To the Isles of the Sea


Telling stories and singing songs about the gospel’s spreading through the islands of the Pacific is a good reason to celebrate.

Surfing. Sunbathing. Luaus. Hula dancing.

All these things might be what pop into someone’s mind when they think of Hawaii. But, consider this instead: ho‘ike (ho-ee-kay), a word that means “to show or exhibit.” To learn more about their heritage, the youth of the Honolulu Hawaii West Stake put on a ho’ike to tell the stories of how the Church came to the Polynesian islands.

The ho‘ike depicted a journey through Polynesia that honored their ancestors through song and dance and taught of the work of the gospel of Jesus Christ among the people of Polynesia. Through this performance the youth not only connected with their past, but they also grew closer to each other and the Lord.

“Through this experience, our young people have learned to respect and celebrate other heritages, strengthen relationships with one another, and develop talents many did not know they possessed,” said Harry Murray, the emcee for the event. “This labor of love was both challenging and fun, both educational and spiritual for all involved. The greatest lesson has been the realization that the gospel of Jesus Christ brings us all together despite our varied backgrounds and fosters attributes within us that are universal.”

Crossing Cultures

For some youth this meant learning about their own ancestors, but for many it meant learning about another culture and its history.

“It was really fun to get together with other youth from other wards and learn about a whole new culture. It was great to help some of my friends honor their ancestors,” said Devon Tenney, 15, of the Aiea Ward. “We were also able to look to the past for strength. It was really inspirational.”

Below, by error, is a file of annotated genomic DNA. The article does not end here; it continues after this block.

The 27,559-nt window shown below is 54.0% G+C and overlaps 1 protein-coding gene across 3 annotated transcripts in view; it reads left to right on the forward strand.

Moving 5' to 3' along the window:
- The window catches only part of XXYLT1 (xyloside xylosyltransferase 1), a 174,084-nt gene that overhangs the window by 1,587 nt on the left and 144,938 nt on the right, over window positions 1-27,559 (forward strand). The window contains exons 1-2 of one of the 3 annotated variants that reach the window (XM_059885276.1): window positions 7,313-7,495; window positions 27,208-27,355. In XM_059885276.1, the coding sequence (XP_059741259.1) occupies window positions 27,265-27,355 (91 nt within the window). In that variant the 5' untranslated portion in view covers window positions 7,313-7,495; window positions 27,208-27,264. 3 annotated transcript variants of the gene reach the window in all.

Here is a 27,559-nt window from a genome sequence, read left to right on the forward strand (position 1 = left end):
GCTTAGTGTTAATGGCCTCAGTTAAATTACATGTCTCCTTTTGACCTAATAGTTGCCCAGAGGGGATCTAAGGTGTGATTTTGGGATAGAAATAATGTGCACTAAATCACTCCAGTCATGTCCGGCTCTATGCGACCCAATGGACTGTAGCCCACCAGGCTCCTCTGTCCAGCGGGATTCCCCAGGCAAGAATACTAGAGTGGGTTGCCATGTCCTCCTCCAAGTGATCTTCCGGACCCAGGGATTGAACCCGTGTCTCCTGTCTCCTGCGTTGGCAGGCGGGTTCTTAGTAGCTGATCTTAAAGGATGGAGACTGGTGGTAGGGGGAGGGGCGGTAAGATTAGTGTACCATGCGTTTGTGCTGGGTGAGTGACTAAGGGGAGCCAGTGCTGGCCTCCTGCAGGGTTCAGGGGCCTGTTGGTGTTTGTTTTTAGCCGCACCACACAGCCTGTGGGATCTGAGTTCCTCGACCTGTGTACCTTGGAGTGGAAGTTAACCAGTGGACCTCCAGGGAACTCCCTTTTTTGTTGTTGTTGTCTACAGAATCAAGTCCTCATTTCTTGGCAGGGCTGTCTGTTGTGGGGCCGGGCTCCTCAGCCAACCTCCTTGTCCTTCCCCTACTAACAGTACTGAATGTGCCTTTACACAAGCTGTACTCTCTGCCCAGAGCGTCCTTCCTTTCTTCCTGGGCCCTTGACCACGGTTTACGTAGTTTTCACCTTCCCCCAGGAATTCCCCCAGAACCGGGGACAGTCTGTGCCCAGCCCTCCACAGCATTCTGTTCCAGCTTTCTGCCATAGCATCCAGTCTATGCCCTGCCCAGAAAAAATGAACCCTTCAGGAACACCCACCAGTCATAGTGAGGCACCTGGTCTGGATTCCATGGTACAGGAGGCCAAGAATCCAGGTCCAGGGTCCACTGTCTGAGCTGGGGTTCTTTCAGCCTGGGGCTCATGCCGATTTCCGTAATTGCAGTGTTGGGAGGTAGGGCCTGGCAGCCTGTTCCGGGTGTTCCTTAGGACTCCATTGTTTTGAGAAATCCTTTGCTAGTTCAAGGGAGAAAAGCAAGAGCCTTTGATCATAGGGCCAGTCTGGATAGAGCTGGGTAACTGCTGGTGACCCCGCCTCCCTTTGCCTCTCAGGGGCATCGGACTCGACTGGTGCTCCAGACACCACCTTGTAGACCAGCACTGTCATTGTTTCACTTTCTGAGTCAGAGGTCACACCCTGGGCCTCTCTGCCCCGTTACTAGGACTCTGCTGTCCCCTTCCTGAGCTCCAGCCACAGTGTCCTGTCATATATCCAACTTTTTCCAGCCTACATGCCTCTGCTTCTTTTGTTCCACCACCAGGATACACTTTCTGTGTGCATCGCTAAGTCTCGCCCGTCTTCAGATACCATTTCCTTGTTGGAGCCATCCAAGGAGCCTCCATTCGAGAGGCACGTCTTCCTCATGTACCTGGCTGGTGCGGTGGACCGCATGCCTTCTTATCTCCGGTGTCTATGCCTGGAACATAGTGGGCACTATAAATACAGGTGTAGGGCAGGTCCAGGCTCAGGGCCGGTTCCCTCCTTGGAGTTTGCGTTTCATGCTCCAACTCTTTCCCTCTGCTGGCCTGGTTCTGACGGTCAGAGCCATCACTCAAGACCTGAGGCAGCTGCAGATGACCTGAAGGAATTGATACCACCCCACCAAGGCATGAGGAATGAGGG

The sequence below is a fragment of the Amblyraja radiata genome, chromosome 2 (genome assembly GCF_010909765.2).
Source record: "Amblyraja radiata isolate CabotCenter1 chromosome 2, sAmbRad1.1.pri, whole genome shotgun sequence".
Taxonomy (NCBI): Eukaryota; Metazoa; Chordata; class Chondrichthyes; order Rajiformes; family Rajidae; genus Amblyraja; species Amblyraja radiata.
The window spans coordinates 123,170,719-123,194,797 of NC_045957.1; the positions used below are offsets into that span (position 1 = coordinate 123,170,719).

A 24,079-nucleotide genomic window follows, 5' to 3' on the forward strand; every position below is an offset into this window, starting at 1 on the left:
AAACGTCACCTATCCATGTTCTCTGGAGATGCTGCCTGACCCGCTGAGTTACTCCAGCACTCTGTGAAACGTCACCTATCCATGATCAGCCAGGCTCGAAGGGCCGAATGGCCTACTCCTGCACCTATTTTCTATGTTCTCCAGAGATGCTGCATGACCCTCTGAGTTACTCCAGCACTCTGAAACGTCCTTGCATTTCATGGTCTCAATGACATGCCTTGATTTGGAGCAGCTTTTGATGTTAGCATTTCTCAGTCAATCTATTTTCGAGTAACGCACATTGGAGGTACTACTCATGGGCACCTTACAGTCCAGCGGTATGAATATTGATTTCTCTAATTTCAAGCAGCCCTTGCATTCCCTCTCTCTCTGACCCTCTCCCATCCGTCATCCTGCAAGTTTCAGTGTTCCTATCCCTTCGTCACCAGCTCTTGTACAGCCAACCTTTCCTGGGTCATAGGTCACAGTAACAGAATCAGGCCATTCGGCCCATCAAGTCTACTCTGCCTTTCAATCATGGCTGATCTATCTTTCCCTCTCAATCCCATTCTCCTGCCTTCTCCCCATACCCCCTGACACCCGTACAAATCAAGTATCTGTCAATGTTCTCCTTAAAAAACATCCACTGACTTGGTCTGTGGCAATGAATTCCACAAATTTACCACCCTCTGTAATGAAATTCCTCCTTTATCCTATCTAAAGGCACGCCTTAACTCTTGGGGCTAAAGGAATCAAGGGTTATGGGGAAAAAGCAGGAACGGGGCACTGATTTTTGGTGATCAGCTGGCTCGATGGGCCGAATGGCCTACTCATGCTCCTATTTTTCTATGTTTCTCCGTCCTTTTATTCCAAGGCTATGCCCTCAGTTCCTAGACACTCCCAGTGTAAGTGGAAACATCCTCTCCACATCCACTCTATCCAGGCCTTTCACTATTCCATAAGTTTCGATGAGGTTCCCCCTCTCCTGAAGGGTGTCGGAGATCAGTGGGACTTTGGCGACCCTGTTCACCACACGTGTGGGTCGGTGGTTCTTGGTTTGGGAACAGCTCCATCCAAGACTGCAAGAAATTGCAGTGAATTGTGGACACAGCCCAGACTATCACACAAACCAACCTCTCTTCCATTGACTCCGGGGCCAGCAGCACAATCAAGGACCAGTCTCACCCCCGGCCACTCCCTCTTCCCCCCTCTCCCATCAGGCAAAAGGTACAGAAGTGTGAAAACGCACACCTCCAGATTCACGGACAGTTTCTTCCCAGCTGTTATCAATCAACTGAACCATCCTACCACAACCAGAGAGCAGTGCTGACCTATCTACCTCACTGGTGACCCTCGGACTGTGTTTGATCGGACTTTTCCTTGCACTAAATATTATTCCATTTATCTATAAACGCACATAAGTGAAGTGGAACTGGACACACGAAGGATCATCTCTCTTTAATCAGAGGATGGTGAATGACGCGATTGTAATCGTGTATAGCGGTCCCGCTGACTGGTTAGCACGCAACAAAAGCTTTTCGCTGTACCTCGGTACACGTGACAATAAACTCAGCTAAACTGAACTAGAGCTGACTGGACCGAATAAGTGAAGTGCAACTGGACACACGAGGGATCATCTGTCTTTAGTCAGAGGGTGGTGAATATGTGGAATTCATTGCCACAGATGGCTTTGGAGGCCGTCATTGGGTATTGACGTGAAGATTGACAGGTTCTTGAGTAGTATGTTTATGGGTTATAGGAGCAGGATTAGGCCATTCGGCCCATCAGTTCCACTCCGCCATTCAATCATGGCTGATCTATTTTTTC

Devon was part of the group that represented Aotearoa, or New Zealand. Other islands represented that night were Tahiti, Tonga, Samoa, Hawaii, and Fiji.

“We learned the cultures’ songs and also their stories,” said Robert Landgraf, from the Nuuanu Ward. “It’s important that our ancestors were strong in the gospel, so we can follow their example.”

The ho‘ike helped youth learn about other cultures and customs and also strengthened their testimonies.

“The best part of the ho‘ike was that we learned that no matter where the gospel is, whether it is in Aotearoa, Samoa, or Tahiti, the gospel is the same and the Spirit is just as strong,” said Talia Fermantez of the Pearlridge Ward.

Bringing Youth Together

While the performance night was fun, the hours of rehearsal were what really brought these youth together.

“My favorite part was the practices because it really helped the youth get closer. We practiced with other wards, and we are closer now,” said Kalima Watson from the Kalihi Ward. “This experience shows the unification of our youth. We can all come together and do something amazing despite our diversities.”

Elder Yoshihiko Kikuchi of the Seventy was in attendance that night and shared his thoughts on the event. “We see today these faithful, young, wholesome, beautiful people demonstrating the Spirit of our Heavenly Father. It is pleasing unto Him today and is a glorious inspiration to us.”

Discover Yourself

“I admonish all families: search out your heritage. It is important to know, as far as possible, those who came before us. We discover something about ourselves when we learn about our ancestors.”

President Thomas S. Monson, “Constant Truths for Changing Times,” Ensign, May 2005, 21.

Photographs courtesy of Sarah Kinsman